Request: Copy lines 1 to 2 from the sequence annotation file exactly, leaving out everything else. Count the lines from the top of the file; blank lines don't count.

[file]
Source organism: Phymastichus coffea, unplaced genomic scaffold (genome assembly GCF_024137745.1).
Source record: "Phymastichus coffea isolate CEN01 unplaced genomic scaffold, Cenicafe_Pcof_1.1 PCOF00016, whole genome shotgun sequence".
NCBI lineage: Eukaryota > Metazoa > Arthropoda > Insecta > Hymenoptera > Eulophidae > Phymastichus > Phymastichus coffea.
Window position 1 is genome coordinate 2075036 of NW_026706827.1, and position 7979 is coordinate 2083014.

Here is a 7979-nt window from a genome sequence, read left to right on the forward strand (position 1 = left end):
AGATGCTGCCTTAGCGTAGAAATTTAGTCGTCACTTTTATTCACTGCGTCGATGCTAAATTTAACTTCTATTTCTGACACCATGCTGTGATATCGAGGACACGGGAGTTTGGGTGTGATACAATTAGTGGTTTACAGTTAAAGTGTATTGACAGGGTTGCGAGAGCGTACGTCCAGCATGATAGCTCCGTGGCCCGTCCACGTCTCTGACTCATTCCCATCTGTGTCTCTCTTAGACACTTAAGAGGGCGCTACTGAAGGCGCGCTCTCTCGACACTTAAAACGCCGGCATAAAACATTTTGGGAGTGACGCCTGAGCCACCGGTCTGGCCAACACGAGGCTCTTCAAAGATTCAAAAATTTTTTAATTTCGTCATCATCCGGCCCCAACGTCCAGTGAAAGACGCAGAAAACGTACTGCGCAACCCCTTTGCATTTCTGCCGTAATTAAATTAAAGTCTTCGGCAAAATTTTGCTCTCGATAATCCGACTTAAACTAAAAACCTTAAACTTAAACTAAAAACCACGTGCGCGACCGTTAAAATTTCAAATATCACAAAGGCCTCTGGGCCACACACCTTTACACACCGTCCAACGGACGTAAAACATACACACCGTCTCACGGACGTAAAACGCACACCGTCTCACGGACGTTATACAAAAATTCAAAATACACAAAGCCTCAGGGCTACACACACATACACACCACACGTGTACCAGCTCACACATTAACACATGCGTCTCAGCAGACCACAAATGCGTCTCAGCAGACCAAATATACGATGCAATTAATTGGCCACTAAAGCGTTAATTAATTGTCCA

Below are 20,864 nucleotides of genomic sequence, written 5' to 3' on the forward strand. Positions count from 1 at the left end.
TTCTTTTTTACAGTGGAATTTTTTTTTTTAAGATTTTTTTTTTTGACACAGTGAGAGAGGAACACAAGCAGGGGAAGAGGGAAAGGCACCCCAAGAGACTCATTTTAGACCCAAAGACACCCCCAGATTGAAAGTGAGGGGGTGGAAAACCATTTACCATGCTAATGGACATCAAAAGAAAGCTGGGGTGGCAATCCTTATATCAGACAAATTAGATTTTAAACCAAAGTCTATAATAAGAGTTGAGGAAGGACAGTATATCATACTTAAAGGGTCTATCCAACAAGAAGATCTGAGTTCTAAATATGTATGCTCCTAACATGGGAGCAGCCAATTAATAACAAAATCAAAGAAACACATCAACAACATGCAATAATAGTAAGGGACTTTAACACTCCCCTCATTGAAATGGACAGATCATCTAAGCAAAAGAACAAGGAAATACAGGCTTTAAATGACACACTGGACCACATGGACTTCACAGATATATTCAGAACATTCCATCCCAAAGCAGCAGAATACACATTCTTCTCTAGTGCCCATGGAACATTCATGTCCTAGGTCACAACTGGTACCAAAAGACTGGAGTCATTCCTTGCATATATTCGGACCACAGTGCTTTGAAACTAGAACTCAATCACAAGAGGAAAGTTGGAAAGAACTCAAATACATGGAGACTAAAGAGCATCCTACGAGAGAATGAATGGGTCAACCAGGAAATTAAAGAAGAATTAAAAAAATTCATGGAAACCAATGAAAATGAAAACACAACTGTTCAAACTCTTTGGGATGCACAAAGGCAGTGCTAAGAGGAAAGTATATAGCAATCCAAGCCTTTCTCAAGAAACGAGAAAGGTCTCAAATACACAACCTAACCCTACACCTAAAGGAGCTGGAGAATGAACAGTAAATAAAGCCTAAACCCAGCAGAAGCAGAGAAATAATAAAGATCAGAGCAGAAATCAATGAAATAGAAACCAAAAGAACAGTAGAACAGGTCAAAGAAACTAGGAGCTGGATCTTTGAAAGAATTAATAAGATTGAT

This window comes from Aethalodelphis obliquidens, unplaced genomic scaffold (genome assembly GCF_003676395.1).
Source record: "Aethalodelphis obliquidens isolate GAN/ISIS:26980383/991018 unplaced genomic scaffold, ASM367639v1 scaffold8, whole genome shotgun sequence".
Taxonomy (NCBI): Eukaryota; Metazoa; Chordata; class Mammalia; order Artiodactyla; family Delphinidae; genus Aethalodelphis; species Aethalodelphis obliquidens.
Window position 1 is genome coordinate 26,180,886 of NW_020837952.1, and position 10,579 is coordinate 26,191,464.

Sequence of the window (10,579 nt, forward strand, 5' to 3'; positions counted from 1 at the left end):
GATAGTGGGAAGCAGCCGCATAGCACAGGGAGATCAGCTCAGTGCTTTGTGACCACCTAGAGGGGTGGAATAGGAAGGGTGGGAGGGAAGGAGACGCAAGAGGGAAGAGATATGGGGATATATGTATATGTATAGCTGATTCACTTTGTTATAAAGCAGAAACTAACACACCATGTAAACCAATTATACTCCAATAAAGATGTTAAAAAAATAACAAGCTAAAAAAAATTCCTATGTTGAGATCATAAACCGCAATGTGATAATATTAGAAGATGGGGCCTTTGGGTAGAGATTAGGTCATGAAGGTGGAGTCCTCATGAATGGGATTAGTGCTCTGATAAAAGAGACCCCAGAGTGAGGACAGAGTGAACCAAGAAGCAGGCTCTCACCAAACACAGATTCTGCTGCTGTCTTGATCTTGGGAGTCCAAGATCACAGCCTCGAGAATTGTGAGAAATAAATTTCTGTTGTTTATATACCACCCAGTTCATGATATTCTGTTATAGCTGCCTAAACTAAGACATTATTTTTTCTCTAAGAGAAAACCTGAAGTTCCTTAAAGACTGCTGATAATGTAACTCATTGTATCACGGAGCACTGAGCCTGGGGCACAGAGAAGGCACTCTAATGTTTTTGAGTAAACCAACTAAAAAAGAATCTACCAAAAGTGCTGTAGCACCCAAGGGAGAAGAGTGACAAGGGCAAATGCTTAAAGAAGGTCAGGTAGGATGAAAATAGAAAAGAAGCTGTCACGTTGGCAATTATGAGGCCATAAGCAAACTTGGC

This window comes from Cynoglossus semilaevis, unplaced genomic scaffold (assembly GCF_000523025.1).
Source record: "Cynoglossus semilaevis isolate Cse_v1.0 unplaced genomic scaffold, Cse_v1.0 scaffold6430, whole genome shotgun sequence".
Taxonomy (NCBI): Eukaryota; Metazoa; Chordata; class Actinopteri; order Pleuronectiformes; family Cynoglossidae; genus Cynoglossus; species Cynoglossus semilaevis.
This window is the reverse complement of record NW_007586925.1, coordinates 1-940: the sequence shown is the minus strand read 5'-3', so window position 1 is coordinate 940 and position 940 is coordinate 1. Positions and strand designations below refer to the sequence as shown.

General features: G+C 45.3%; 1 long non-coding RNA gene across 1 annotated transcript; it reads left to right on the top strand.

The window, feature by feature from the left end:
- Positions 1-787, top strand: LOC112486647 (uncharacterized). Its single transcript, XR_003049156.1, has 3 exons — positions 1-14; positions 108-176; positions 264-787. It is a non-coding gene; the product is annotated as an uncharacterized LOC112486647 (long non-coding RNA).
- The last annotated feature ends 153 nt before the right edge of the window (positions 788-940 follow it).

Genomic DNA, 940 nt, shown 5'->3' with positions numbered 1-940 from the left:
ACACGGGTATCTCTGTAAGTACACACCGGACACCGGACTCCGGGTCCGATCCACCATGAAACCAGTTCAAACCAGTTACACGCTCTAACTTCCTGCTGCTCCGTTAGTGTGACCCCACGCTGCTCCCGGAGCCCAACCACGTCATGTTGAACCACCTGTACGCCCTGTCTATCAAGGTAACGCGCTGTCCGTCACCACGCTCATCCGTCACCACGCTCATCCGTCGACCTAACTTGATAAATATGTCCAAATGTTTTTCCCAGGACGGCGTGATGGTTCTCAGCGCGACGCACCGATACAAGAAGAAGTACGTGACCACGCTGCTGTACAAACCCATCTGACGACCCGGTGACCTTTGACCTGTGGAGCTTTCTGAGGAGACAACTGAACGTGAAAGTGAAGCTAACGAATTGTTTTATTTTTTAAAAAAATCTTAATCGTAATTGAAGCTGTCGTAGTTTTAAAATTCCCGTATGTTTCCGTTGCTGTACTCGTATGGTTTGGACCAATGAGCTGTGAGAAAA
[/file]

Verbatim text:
Source organism: Phymastichus coffea, unplaced genomic scaffold (genome assembly GCF_024137745.1).
Source record: "Phymastichus coffea isolate CEN01 unplaced genomic scaffold, Cenicafe_Pcof_1.1 PCOF00016, whole genome shotgun sequence".